Will said...

Hi Mark,

Point well taken. I don't do lists, and I should. A 27 hour day would help. ;0)

Having said that, it's one thing to read and another to act. And even if it's 10,000 or 20,000 or more, how many are answering back, taking the time, like you and Miguel, to write and extend the conversation. Miguel is absolutely right in that we need serious engagement here. I'm just asking whether or not educators will really become engaged in change until they sense an approval for that change from cultural and community forces.

Thanks for pushing the conversation.
Best,
Will

Wesley Fryer said...

We have a long way to go, but we are on the path, my friends! It is so easy for us to get discouraged, but I think we all (myself included) can easily lose sight of the scale of change we are participating in. Never before in human history have classroom teachers and everyday citizens like those reading, blogging, and commenting on these ideas had the opportunity to be global content publishers. Never. Even when Luther wrote the 99 Theses, his idea distribution was very limited on a global scale. We are not.

I agree with Mark that Miguel has laudably "taken the message to the streets" via the listservs. That was a lesson for me this past March at the SITE conference in Orlando, and in the build-up to the conference. Dr. Glen Bull of the University of Virginia wisely recognized that email remains "the common denominator" of communication for most educators, at the higher education as well as K-12 level. So good job, Miguel. And thanks for expressing these ideas, Mark.

As I've reflected on before, we may be in an echo-chamber with a limited audience, but that should challenge us to have more F2F conversations and invite more folks to the dialog. Our spheres of influence and interactive potential are most likely going to only grow. As long as we maintain open minds and a spirit of inclusively for the discussions we have, I think many more will be joining us in the months and years to come. That is very exciting.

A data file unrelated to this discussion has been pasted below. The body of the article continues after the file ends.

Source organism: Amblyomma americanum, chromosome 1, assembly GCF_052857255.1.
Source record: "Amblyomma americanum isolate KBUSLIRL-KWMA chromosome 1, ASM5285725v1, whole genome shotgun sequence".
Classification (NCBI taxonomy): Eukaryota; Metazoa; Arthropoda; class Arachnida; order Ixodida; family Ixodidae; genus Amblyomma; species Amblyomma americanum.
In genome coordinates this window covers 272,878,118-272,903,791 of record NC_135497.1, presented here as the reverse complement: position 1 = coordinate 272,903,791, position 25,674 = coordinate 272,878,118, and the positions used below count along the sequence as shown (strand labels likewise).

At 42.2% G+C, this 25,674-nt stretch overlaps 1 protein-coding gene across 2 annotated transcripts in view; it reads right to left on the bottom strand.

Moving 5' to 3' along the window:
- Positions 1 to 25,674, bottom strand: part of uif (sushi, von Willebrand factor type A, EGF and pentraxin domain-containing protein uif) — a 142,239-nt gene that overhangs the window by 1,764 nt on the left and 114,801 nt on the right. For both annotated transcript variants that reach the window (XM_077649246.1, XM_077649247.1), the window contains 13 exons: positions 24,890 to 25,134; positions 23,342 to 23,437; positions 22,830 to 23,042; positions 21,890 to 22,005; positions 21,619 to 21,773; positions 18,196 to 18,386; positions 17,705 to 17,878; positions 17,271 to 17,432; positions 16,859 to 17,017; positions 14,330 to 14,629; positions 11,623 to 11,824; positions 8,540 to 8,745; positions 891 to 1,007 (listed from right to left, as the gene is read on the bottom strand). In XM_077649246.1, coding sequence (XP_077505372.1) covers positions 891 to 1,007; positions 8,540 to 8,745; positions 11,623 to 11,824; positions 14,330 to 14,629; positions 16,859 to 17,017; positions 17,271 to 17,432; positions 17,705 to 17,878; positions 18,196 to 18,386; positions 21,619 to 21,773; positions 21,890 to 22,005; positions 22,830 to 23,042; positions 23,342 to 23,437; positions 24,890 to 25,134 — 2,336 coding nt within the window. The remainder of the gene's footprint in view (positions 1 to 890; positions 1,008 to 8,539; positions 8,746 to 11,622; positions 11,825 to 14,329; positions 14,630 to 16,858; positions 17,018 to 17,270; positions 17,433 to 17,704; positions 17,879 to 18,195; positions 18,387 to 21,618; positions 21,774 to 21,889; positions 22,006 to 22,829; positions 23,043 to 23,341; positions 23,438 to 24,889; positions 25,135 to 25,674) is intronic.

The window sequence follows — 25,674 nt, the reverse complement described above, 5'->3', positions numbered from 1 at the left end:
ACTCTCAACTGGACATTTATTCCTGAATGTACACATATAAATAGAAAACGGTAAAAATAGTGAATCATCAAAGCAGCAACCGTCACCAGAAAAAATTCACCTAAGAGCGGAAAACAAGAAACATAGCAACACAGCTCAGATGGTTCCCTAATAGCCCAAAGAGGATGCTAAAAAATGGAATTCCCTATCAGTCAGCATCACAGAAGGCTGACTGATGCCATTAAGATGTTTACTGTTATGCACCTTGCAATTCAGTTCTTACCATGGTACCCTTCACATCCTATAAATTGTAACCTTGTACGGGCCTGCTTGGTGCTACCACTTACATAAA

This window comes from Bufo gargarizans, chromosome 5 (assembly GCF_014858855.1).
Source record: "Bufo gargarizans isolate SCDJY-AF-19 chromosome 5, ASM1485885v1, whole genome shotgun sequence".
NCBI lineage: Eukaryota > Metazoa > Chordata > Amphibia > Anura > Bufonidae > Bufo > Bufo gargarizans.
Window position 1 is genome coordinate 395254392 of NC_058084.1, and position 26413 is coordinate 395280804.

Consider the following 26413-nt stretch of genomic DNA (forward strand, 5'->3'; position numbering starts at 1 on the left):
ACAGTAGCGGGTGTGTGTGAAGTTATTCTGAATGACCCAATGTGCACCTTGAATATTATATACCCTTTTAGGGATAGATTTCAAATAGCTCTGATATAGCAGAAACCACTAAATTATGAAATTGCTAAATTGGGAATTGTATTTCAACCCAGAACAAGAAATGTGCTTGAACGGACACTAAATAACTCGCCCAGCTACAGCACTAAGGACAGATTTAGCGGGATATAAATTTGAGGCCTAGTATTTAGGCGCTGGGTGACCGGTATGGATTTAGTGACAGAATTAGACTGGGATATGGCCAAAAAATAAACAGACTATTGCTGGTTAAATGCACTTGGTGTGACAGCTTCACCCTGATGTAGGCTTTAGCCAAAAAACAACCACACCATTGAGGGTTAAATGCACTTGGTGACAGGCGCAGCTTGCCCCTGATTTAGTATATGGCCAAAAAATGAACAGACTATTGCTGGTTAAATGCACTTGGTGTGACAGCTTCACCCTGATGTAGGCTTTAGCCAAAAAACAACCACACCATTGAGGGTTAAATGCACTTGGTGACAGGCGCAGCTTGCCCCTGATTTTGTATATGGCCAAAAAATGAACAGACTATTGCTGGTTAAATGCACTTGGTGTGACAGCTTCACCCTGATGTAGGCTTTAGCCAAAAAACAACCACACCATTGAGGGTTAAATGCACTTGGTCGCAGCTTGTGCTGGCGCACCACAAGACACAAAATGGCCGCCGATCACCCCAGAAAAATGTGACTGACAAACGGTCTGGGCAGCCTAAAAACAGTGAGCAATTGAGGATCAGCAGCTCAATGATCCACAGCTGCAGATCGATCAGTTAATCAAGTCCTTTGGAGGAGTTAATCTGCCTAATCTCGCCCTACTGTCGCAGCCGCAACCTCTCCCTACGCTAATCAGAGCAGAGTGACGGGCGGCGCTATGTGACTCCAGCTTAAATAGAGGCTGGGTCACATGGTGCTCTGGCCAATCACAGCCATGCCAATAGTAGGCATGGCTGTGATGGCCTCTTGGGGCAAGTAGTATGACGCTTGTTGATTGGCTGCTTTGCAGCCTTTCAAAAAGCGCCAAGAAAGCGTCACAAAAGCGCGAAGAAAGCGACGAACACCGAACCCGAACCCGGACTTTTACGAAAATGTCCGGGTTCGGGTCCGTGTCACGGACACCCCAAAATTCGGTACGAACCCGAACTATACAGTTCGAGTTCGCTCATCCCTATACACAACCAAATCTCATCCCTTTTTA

Because ideas matter. Words matter. Ideas shape perceptions, and perceptions drive action. We ARE changing the world. It may seem pretty slow right now, but that's because this train is just leaving the station.

Mark Ahlness said...

Miguel, Will, and Wesley,
Thanks for your comments and for all you contribute in this new space. Wesley, it is so important to stay positive, and it is so hard right now. Thanks for the bright outlook you bring.

I will keep looking for ways to blend old/new communication forums - because I know new ways are out there, it's just that nobody's figured out how to put the pieces together yet to maximize the spreading of the conversation/dialogue.

For instance, what would happen if there were a (very easy) way to have blog postings automatically sent to listservs? Gotta ask Andy Carvin about that one.

Thanks again! - Mark

s said...

" those sitting at the blocker buttons will have no choice but to ease off, because nothing is getting through to schools."

As long as schools have the internet, there will be software that blocks the internet.

The only solution is to not have schools.